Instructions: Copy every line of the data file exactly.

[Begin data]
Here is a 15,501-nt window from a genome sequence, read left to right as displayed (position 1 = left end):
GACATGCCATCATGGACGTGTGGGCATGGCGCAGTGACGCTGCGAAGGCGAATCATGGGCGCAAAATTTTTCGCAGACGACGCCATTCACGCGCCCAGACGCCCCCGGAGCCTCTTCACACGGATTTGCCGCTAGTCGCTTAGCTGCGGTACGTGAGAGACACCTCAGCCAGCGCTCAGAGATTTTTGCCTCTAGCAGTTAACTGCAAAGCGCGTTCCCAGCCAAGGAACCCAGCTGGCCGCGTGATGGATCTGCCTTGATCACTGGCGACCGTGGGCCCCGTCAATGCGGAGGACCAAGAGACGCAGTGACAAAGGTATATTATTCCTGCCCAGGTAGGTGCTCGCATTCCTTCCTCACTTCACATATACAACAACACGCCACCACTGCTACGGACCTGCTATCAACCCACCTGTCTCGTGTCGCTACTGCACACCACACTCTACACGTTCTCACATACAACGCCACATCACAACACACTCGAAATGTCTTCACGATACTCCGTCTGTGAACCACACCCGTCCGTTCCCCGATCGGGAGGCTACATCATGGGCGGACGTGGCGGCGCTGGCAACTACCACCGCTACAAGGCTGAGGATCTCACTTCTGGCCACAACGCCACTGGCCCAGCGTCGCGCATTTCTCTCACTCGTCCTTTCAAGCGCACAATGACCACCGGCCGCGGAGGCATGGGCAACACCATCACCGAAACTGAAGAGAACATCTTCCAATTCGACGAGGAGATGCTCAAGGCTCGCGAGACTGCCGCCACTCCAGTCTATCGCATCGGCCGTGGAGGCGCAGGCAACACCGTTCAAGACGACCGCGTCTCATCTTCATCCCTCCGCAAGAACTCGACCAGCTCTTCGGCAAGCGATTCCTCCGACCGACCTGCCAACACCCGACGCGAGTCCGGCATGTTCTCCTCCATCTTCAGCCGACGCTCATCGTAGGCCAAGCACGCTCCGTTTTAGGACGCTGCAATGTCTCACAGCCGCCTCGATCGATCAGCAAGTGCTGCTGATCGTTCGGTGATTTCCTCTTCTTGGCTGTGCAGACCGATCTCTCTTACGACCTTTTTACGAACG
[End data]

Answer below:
Here is a 15,501-nt window from a genome sequence, read left to right as displayed (position 1 = left end):
GACATGCCATCATGGACGTGTGGGCATGGCGCAGTGACGCTGCGAAGGCGAATCATGGGCGCAAAATTTTTCGCAGACGACGCCATTCACGCGCCCAGACGCCCCCGGAGCCTCTTCACACGGATTTGCCGCTAGTCGCTTAGCTGCGGTACGTGAGAGACACCTCAGCCAGCGCTCAGAGATTTTTGCCTCTAGCAGTTAACTGCAAAGCGCGTTCCCAGCCAAGGAACCCAGCTGGCCGCGTGATGGATCTGCCTTGATCACTGGCGACCGTGGGCCCCGTCAATGCGGAGGACCAAGAGACGCAGTGACAAAGGTATATTATTCCTGCCCAGGTAGGTGCTCGCATTCCTTCCTCACTTCACATATACAACAACACGCCACCACTGCTACGGACCTGCTATCAACCCACCTGTCTCGTGTCGCTACTGCACACCACACTCTACACGTTCTCACATACAACGCCACATCACAACACACTCGAAATGTCTTCACGATACTCCGTCTGTGAACCACACCCGTCCGTTCCCCGATCGGGAGGCTACATCATGGGCGGACGTGGCGGCGCTGGCAACTACCACCGCTACAAGGCTGAGGATCTCACTTCTGGCCACAACGCCACTGGCCCAGCGTCGCGCATTTCTCTCACTCGTCCTTTCAAGCGCACAATGACCACCGGCCGCGGAGGCATGGGCAACACCATCACCGAAACTGAAGAGAACATCTTCCAATTCGACGAGGAGATGCTCAAGGCTCGCGAGACTGCCGCCACTCCAGTCTATCGCATCGGCCGTGGAGGCGCAGGCAACACCGTTCAAGACGACCGCGTCTCATCTTCATCCCTCCGCAAGAACTCGACCAGCTCTTCGGCAAGCGATTCCTCCGACCGACCTGCCAACACCCGACGCGAGTCCGGCATGTTCTCCTCCATCTTCAGCCGACGCTCATCGTAGGCCAAGCACGCTCCGTTTTAGGACGCTGCAATGTCTCACAGCCGCCTCGATCGATCAGCAAGTGCTGCTGATCGTTCGGTGATTTCCTCTTCTTGGCTGTGCAGACCGATCTCTCTTACGACCTTTTTACGAACG